Types of cheese that are generally gluten-free
- Cream cheese
- Feta cheese
- Goat cheese
- Parmesan cheese
- Swiss cheese
Cheeses with higher risk of gluten
The places you will want to look for cheese with potential gluten and not from cross contamination are cottage cheese and shredded cheese, as these may contain modified food starch.
Modified food starch can be derived from gluten, corn, or potatoes so you’ll want to be sure that it’s not from wheat before you buy it.
Blue cheese is generally gluten-free, but some people are concerned about where the cultures used for blue cheese are grown, such as on wheat or rye bread. Be on the lookout for a gluten-free label when it comes to buying blue cheese.
Cheese spreads are another place to look for hidden gluten, as thickeners may be used to help with the spreads’ consistency. Read ingredient lists to be certain before you buy it.
Cheesecake is generally not gluten-free as the crust that is used is usually made using graham crackers, which are made with wheat flour.
Breaded cheese products, like mozzarella sticks or jalapeno poppers, are also not gluten-free as they will have a breading on them that contain gluten.
Are my favorite types of cheese gluten-free?
If you love certain types of cheese, you may want to know which are safe and which to avoid. Here are some questions and answers about your favorite cheeses and if they are gluten-free.
Is American cheese gluten-free?
American cheese is highly processed so you want to be sure you’re checking the ingredients list before purchasing. It’s possible that it contains modified food starch or wheat flour, so you’ll want to double check ingredients before you buy.
Is cream cheese gluten-free?
Most cream cheese is gluten-free, because it does not contain any gluten-containing ingredients. However be on the lookout for any cream cheese and cracker combinations, as the crackers will contain gluten and there may be a risk for cross-contamination.
Is cottage cheese gluten-free?
Cottage cheese is generally gluten-free, however sometimes modified food starch or wheat starch is used as a stabilizer to help prevent separation. Check ingredients list before buying.
Is ricotta cheese gluten-free?
Ricotta cheese is generally gluten-free, however sometimes vinegar is used in the process of making it. If the vinegar used is malt vinegar, then you’ll want to avoid this product as malt vinegar contains gluten. Also check for stabilizers or thickeners that contain gluten.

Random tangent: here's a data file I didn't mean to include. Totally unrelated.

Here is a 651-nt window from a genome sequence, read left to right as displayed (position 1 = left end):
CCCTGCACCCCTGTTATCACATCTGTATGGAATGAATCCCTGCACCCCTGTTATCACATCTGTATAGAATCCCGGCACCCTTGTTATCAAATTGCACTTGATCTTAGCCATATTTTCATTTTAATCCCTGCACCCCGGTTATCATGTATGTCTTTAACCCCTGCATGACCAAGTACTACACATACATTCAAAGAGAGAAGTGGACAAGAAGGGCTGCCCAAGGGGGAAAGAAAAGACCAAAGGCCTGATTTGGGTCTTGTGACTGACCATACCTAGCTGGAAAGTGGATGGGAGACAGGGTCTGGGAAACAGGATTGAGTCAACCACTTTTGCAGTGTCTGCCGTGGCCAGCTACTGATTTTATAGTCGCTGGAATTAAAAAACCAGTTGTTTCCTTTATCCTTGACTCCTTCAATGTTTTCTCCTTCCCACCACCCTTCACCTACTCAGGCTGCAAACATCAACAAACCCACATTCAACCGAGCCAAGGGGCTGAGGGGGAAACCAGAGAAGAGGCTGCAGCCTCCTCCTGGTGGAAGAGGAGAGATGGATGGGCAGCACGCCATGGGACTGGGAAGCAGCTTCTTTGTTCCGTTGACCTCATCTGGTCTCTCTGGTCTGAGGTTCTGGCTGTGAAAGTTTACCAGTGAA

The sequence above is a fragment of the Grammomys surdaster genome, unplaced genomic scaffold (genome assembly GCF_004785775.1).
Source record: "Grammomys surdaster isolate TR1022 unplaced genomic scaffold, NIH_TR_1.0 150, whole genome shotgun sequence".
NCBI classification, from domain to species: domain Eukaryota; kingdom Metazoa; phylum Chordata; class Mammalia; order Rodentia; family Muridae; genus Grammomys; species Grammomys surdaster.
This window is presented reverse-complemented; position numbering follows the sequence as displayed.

Is gouda cheese gluten-free?
Yes, gouda cheese is gluten-free.
Is pepper jack cheese gluten-free?
Yes, pepper jack cheese is gluten-free.
Is blue cheese gluten-free?
Blue cheese is generally gluten-free, but some people have been concerned about where the cultures for the cheese are grown. Specifically, if these cultures are grown on wheat or rye bread.
For the most part, even if the cultures were grown here, the transfer of gluten would be such a minimal amount. However, if you are celiac or highly sensitive to gluten, then you may consider avoiding blue cheese entirely.
Is shredded cheese gluten-free?
Shredded cheese may contain gluten in the form of modified food starch or wheat starch, that’s used to keep the cheese shreds from sticking together.
You can review ingredients lists before buying to be sure there isn’t’ any hidden gluten. Or you can look for a gluten-free label on the packaging.
Check ingredients on these cheeses:
- Shredded cheese
- Cottage cheese
- Cheese spreads
- American cheese
- Blue cheese
- Cheese spray
- Dairy-free cheese
- String cheese
- Cheese dips
Look for the hidden names of gluten on ingredient lists
Check ingredients lists for any obvious or hidden sources of gluten, such as wheat flour, malt vinegar, and modified food starch.
One of my little secrets is that I carry around a copy of my GFDF Take Along Cards so that I always have a point of reference when I can sneak a peek at the ingredient list of a food.
I hope if you’ve been wondering if cheese is gluten-free that this post has helped you find the answer you’re looking for.
As a general rule, most cheese is gluten-free, and there are just a few processed cheese products to be on the lookout for. Review ingredients lists, so you know what you’re buying is safe for your gluten-free diet.